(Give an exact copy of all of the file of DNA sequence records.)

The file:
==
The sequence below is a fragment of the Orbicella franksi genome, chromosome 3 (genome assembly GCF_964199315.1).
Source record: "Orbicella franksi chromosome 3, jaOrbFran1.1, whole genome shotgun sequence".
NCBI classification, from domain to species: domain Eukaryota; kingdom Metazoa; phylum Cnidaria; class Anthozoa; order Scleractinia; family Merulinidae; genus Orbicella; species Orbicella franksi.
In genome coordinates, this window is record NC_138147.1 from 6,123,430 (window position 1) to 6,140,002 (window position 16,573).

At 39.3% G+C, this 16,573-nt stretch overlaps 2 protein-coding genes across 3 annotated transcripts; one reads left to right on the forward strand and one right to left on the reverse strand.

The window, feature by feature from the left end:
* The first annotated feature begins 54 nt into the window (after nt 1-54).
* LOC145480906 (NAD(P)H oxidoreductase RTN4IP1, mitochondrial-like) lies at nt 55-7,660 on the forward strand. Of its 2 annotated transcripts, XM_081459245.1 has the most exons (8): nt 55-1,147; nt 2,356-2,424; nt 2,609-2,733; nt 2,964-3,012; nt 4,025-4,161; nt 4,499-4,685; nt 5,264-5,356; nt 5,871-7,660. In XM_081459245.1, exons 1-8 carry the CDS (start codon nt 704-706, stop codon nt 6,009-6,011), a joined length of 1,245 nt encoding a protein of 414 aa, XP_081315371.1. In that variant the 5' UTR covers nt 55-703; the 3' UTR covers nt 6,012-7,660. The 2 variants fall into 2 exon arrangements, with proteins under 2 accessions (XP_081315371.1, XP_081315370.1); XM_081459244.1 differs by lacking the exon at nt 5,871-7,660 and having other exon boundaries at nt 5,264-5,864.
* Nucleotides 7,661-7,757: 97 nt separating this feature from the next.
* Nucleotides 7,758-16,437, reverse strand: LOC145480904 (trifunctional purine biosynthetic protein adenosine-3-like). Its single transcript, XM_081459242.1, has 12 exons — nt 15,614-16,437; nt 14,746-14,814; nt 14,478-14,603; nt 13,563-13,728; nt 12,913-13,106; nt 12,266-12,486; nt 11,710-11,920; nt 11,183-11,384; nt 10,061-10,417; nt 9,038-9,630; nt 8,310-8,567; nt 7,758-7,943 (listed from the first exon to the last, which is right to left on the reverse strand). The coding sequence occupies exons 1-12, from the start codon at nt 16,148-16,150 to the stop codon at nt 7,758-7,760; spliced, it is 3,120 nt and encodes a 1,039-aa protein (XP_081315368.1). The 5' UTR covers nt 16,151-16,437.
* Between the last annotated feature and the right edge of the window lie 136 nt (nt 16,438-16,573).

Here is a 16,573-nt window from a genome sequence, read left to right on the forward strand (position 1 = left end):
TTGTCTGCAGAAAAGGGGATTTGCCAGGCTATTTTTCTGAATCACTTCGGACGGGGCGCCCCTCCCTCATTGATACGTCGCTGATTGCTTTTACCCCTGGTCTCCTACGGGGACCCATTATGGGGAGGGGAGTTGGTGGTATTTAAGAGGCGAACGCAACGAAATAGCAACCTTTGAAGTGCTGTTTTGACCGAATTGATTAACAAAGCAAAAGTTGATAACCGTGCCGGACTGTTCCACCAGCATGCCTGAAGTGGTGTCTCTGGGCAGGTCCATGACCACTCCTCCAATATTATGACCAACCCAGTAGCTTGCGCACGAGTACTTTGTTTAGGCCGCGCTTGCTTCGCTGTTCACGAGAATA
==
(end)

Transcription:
The sequence below is a fragment of the Orbicella franksi genome, chromosome 3 (genome assembly GCF_964199315.1).
Source record: "Orbicella franksi chromosome 3, jaOrbFran1.1, whole genome shotgun sequence".
NCBI classification, from domain to species: domain Eukaryota; kingdom Metazoa; phylum Cnidaria; class Anthozoa; order Scleractinia; family Merulinidae; genus Orbicella; species Orbicella franksi.
In genome coordinates, this window is record NC_138147.1 from 6,123,430 (window position 1) to 6,140,002 (window position 16,573).

At 39.3% G+C, this 16,573-nt stretch overlaps 2 protein-coding genes across 3 annotated transcripts; one reads left to right on the forward strand and one right to left on the reverse strand.

The window, feature by feature from the left end:
* The first annotated feature begins 54 nt into the window (after nt 1-54).
* LOC145480906 (NAD(P)H oxidoreductase RTN4IP1, mitochondrial-like) lies at nt 55-7,660 on the forward strand. Of its 2 annotated transcripts, XM_081459245.1 has the most exons (8): nt 55-1,147; nt 2,356-2,424; nt 2,609-2,733; nt 2,964-3,012; nt 4,025-4,161; nt 4,499-4,685; nt 5,264-5,356; nt 5,871-7,660. In XM_081459245.1, exons 1-8 carry the CDS (start codon nt 704-706, stop codon nt 6,009-6,011), a joined length of 1,245 nt encoding a protein of 414 aa, XP_081315371.1. In that variant the 5' UTR covers nt 55-703; the 3' UTR covers nt 6,012-7,660. The 2 variants fall into 2 exon arrangements, with proteins under 2 accessions (XP_081315371.1, XP_081315370.1); XM_081459244.1 differs by lacking the exon at nt 5,871-7,660 and having other exon boundaries at nt 5,264-5,864.
* Nucleotides 7,661-7,757: 97 nt separating this feature from the next.
* Nucleotides 7,758-16,437, reverse strand: LOC145480904 (trifunctional purine biosynthetic protein adenosine-3-like). Its single transcript, XM_081459242.1, has 12 exons — nt 15,614-16,437; nt 14,746-14,814; nt 14,478-14,603; nt 13,563-13,728; nt 12,913-13,106; nt 12,266-12,486; nt 11,710-11,920; nt 11,183-11,384; nt 10,061-10,417; nt 9,038-9,630; nt 8,310-8,567; nt 7,758-7,943 (listed from the first exon to the last, which is right to left on the reverse strand). The coding sequence occupies exons 1-12, from the start codon at nt 16,148-16,150 to the stop codon at nt 7,758-7,760; spliced, it is 3,120 nt and encodes a 1,039-aa protein (XP_081315368.1). The 5' UTR covers nt 16,151-16,437.
* Between the last annotated feature and the right edge of the window lie 136 nt (nt 16,438-16,573).

Here is a 16,573-nt window from a genome sequence, read left to right on the forward strand (position 1 = left end):
TTGTCTGCAGAAAAGGGGATTTGCCAGGCTATTTTTCTGAATCACTTCGGACGGGGCGCCCCTCCCTCATTGATACGTCGCTGATTGCTTTTACCCCTGGTCTCCTACGGGGACCCATTATGGGGAGGGGAGTTGGTGGTATTTAAGAGGCGAACGCAACGAAATAGCAACCTTTGAAGTGCTGTTTTGACCGAATTGATTAACAAAGCAAAAGTTGATAACCGTGCCGGACTGTTCCACCAGCATGCCTGAAGTGGTGTCTCTGGGCAGGTCCATGACCACTCCTCCAATATTATGACCAACCCAGTAGCTTGCGCACGAGTACTTTGTTTAGGCCGCGCTTGCTTCGCTGTTCACGAGAATA